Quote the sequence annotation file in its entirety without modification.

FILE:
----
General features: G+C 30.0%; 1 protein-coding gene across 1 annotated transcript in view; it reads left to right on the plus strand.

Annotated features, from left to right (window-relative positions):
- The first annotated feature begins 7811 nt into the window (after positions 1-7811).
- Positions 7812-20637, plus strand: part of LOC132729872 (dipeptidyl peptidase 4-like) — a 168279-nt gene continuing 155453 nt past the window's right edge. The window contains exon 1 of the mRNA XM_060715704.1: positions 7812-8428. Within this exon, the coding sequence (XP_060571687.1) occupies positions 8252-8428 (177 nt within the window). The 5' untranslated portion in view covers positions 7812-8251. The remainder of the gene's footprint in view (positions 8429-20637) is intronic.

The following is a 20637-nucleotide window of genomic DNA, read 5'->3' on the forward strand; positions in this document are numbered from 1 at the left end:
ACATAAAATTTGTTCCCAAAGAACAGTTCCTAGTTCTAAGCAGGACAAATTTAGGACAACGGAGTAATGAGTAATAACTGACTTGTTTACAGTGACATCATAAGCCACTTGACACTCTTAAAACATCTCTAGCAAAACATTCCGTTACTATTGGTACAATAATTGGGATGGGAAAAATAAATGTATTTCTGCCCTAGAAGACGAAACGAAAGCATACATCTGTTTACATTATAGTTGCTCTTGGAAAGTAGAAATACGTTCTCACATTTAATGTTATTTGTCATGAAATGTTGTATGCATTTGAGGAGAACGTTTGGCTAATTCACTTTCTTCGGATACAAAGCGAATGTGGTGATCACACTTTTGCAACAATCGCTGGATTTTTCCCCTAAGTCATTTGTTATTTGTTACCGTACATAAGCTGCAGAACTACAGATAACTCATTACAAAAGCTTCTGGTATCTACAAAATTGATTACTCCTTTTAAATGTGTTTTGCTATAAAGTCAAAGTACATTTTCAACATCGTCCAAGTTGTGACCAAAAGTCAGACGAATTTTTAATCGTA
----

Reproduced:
General features: G+C 30.0%; 1 protein-coding gene across 1 annotated transcript in view; it reads left to right on the plus strand.

Annotated features, from left to right (window-relative positions):
- The first annotated feature begins 7811 nt into the window (after positions 1-7811).
- Positions 7812-20637, plus strand: part of LOC132729872 (dipeptidyl peptidase 4-like) — a 168279-nt gene continuing 155453 nt past the window's right edge. The window contains exon 1 of the mRNA XM_060715704.1: positions 7812-8428. Within this exon, the coding sequence (XP_060571687.1) occupies positions 8252-8428 (177 nt within the window). The 5' untranslated portion in view covers positions 7812-8251. The remainder of the gene's footprint in view (positions 8429-20637) is intronic.

The following is a 20637-nucleotide window of genomic DNA, read 5'->3' on the forward strand; positions in this document are numbered from 1 at the left end:
ACATAAAATTTGTTCCCAAAGAACAGTTCCTAGTTCTAAGCAGGACAAATTTAGGACAACGGAGTAATGAGTAATAACTGACTTGTTTACAGTGACATCATAAGCCACTTGACACTCTTAAAACATCTCTAGCAAAACATTCCGTTACTATTGGTACAATAATTGGGATGGGAAAAATAAATGTATTTCTGCCCTAGAAGACGAAACGAAAGCATACATCTGTTTACATTATAGTTGCTCTTGGAAAGTAGAAATACGTTCTCACATTTAATGTTATTTGTCATGAAATGTTGTATGCATTTGAGGAGAACGTTTGGCTAATTCACTTTCTTCGGATACAAAGCGAATGTGGTGATCACACTTTTGCAACAATCGCTGGATTTTTCCCCTAAGTCATTTGTTATTTGTTACCGTACATAAGCTGCAGAACTACAGATAACTCATTACAAAAGCTTCTGGTATCTACAAAATTGATTACTCCTTTTAAATGTGTTTTGCTATAAAGTCAAAGTACATTTTCAACATCGTCCAAGTTGTGACCAAAAGTCAGACGAATTTTTAATCGTA